From the April 2003 issue of Entrepreneur

There's a saying about how great gifts come in small packages. That can even be true on Wall Street. The tiniest of small-cap stocks, called ultra-small-cap stocks, represent companies with market capitalizations of less than $120 million. One of the sweet things about these firms is that they can be rewarding to investors who don't mind volatility and are investing for the long term.

One problem, however, is there aren't many with long-term track records still open to investors. The Bridgeway Ultra-Small Tax-Advantaged Fund (BRSIX) is an exception. It's been around since 1997 and has had only one down year--1998, when its total return was off 1.8 percent. It has yet to deliver a capital gains tax to its shareholders, and, through December 27, 2002, the fund's year-to-date total return was 4.4 percent. Not too shabby, considering the average small-cap value fund was down nearly 10 percent through that same time period, according to Lipper Analytical Services.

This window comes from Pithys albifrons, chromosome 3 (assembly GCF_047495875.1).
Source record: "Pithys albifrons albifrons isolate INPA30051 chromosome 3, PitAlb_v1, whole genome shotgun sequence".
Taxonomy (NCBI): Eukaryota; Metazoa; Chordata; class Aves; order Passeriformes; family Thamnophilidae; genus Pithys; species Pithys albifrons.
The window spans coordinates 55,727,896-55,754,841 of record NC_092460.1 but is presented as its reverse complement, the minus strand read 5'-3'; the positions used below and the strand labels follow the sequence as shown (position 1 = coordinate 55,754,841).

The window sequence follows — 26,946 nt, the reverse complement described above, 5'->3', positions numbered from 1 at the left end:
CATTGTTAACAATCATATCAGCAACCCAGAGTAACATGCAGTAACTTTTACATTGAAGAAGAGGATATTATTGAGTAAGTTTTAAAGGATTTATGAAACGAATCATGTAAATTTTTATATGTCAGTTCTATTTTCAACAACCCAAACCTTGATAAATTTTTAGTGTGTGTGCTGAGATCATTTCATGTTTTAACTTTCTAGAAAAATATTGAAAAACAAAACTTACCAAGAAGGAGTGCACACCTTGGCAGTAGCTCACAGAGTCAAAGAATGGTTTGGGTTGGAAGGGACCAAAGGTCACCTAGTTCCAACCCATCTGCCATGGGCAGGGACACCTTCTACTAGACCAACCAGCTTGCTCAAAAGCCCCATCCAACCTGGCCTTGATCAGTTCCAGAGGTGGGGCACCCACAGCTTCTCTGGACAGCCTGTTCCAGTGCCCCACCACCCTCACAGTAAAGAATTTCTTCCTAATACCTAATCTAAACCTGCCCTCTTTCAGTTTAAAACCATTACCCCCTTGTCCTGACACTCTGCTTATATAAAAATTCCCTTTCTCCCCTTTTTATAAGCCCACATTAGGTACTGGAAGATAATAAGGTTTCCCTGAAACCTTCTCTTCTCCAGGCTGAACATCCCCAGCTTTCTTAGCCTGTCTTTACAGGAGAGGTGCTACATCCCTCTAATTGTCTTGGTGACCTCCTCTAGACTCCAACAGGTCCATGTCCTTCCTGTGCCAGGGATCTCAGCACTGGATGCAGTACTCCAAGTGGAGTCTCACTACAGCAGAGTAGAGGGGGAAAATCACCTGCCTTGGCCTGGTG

This is a "quant" fund, which means its manager, John Montgomery, doesn't kick the tires of the companies he's interested in--he lets his computer model do all the work. And he's kept the fund's expenses low, bolstering shareholder returns.

While ultra-small-cap companies carry risk, those with steel stomachs might find them an interesting diversifier to their portfolio.


Dian Vujovich is an author, syndicated columnist and publisher of investing site www.fundfreebies.com.